Wednesday, March 10, 2010

Archive: 'Changeling'

Movie Review
Changeling (2008)

On March 9, 1928 in Los Angeles, the son of Christine Collins (Angelina Jolie) went missing. The worried mother contacted the police, and a fruitless search ensued for her son, Walter. Months later, the LAPD announced they had found her son alive in DeKalb, Illinois. When reunited with her son, she claimed the boy brought to her was not him. The police force, who was under fire for corruption, insisted that Collins must be mistaken. Standing before the press, Capt. J.J. Jones (Jeffrey Donovan) assured Collins that the boy was her son and stated the case as a superior example of the LAPD's hard work. The LAPD was in dire need of such positive coverage and continued to ignore Collins' assertions that her real son was still missing and the boy she was forced to take care of wasn't Walter. Collins was then claimed as mentally insane and locked up in a psychiatric ward.

Clint Eastwood's "Changeling" focuses on the factual retelling of this true story. It all begins as a simple case of a missing boy and explodes into an entire critique of the structure of Los Angeles in the 1920s including the LAPD, status and rights of women, and treatment of the mentally unstable. After "Mystic River," "Million Dollar Baby," and then the duo of "Flags of Our Fathers" and "Letters from Iwo Jima," it appears Eastwood is only gaining steam and at the peak of his creative abilities. Because this real life event happened so long ago and because it's simply something sad that happened to somebody, it's amazing how Eastwood was able to craft such a powerful and disturbing drama out of it. It's not the history that makes the movie important, but rather, the stylistic abilities behind the storytelling that makes the history so important. Eastwood is a strong force, and watching this movie is watching a master at work doing what he does best. Walking out of it, there's the immense satisfaction of just having watched something so well-made.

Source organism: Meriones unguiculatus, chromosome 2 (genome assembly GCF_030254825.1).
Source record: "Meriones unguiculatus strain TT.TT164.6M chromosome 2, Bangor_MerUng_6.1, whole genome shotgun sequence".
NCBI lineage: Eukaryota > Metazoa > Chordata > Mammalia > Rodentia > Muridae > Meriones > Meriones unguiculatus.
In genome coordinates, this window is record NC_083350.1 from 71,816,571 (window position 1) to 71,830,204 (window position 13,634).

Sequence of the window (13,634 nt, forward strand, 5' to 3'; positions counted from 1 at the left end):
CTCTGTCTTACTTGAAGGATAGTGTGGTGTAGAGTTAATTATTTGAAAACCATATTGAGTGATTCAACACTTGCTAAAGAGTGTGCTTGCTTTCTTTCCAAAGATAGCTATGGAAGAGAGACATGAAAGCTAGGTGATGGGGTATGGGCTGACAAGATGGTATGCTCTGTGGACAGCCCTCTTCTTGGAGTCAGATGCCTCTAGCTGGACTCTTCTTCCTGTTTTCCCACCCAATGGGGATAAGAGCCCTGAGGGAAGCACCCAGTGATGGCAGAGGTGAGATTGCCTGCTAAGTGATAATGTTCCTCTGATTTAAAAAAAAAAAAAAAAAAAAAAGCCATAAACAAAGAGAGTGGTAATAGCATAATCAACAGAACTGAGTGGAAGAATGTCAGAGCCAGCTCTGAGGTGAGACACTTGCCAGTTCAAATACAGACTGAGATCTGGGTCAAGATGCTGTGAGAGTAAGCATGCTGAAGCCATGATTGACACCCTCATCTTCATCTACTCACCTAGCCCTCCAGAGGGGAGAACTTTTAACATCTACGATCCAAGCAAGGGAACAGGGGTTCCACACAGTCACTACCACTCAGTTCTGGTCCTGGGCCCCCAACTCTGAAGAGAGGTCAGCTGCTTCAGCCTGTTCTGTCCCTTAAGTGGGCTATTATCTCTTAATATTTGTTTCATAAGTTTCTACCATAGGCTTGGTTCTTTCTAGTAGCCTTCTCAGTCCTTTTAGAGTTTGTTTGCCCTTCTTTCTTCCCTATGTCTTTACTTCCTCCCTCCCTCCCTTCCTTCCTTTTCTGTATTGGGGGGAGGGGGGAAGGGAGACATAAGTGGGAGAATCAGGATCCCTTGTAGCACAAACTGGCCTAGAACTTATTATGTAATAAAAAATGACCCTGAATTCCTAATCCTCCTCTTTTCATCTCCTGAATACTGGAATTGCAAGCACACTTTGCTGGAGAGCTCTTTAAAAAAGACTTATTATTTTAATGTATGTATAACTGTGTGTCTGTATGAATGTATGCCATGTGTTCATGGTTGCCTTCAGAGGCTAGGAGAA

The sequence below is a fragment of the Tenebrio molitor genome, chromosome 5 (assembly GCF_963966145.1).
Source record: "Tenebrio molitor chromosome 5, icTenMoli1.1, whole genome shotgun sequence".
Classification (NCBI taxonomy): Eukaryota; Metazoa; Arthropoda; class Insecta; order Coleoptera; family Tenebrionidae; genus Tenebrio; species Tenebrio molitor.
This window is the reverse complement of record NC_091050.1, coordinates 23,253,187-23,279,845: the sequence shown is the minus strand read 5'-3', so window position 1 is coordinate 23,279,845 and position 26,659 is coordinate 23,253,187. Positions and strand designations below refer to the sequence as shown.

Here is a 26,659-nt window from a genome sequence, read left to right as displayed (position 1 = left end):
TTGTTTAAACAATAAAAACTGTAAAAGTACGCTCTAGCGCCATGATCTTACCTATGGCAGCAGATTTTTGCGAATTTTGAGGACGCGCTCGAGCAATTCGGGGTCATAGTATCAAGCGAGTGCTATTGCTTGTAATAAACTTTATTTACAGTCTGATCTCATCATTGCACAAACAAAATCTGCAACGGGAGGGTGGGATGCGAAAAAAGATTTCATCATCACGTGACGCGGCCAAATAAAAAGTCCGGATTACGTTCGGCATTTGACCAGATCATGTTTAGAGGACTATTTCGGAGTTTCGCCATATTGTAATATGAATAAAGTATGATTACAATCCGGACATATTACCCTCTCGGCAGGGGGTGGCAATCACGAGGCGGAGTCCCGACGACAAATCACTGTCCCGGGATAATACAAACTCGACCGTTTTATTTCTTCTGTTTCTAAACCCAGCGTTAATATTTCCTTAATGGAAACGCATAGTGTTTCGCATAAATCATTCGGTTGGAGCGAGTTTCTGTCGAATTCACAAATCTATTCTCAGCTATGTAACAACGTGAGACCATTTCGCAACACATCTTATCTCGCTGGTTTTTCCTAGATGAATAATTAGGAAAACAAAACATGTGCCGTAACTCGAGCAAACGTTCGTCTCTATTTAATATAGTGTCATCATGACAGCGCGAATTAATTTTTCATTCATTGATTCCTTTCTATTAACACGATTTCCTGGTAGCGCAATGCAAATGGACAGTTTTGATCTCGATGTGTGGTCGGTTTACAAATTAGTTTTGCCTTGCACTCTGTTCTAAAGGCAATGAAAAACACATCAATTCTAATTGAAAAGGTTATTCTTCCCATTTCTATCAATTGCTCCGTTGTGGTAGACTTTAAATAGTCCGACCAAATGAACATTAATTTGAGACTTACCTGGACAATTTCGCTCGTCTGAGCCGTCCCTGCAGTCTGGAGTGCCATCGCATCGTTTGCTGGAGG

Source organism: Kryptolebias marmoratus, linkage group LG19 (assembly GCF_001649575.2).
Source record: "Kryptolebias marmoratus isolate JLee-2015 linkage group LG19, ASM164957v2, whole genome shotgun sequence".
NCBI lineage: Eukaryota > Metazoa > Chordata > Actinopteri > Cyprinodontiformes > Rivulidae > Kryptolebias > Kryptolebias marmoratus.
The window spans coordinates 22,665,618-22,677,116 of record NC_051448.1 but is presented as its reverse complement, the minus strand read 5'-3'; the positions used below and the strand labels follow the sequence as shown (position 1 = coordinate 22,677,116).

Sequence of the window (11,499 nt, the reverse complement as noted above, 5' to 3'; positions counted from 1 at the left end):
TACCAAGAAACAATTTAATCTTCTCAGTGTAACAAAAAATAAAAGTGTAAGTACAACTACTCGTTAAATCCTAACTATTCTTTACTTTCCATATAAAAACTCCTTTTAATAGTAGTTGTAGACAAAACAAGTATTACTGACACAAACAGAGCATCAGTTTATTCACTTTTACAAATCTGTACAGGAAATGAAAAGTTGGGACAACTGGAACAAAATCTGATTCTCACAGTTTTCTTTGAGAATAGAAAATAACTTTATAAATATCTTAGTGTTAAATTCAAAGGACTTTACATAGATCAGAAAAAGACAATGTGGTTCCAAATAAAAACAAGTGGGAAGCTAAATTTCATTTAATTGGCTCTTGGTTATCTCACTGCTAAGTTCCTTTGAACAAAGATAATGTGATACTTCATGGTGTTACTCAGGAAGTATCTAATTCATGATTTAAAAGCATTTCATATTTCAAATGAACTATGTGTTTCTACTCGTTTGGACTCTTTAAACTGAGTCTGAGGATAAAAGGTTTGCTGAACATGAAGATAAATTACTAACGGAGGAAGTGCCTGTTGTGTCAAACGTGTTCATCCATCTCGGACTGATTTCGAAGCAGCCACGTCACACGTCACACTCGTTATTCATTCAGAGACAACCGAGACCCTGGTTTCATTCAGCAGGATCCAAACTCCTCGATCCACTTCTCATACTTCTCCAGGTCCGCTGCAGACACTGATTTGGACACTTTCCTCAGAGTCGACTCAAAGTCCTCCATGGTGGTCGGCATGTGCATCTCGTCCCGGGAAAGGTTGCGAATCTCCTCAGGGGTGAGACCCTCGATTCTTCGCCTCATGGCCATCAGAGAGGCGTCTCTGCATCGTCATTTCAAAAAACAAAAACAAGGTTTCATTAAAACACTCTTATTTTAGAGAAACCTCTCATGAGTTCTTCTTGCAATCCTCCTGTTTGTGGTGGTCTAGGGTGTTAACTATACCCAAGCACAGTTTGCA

There's a certain look to the entire movie as a period piece, and the scenery is glossed over in beauty with certain colors popping out. An entire world is created, and it's like viewing this time period as we've never seen it before; the movie initially starts in black and white and fades back into it at the end. It's a sly stylistic approach, and it works wonders. It's visually appealing, and there are so many details relating to the time period to notice throughout. And not to mention Eastwood's subtle but deeply resonant musical score. The entire film acts as an observation within this vividly realized world, an observation that makes us angry, very angry. The story is the unraveling and unwinding of such anger that leads to somber resolve.

Christine Collins receives aid from a radio preacher named Rev. Gustav Briegleb (John Malkovich) who seeks out to uncover the unlawfulness of the LAPD. Meanwhile, a detective is put on a seemingly insignificant case that leads to the discovery of the murder of 20 young boys on an isolated ranch in Winesville, California. This discovery takes the fight in a whole new direction. The film has a sense of very traditional storytelling while at the same time remaining complex and morally challenging, focusing on the essential and fragile hope of having any sort of decency in the world we know. The structure is fascinating as the movie starts off intimately personal and then zooms out to a nearly epic sweep and tightens right back in again to the individual. The story should really be left for viewers to discover on their own, and so I must refrain from giving too much away. For such a heart-wrenchingly sad saga, the movie is equally exhilarating.

Angelina Jolie is inspired casting. Donning bright red lipstick, she sustains an assured presence building in terror and anger and ending in silent resolution, all which brings the LAPD crumbling to the ground. She, however, never takes center stage and simply delivers what she is good at, right alongside John Malkovich who perfectly fits his role as the crusading minister. Geoff Pierson as the lawyer who takes Collins' case to court is a demanding presence, as well. And not to be overlooked is Jason Butler Harner's haunting role as the frightened remnants of a man turned murderer, Gordon Northcott. Amy Ryan absolutely nails her brief number of scenes as Collins' fellow psycho-ward inmate. Surprisingly impressive, as well, is Eddie Alderson who plays the 15-year-old nephew of the killer; his account of the grisly murders is harrowing. "Changeling" is another triumph from a very accomplished filmmaker. It's a film to discuss, remember, and admire, and it's among the best of the year.

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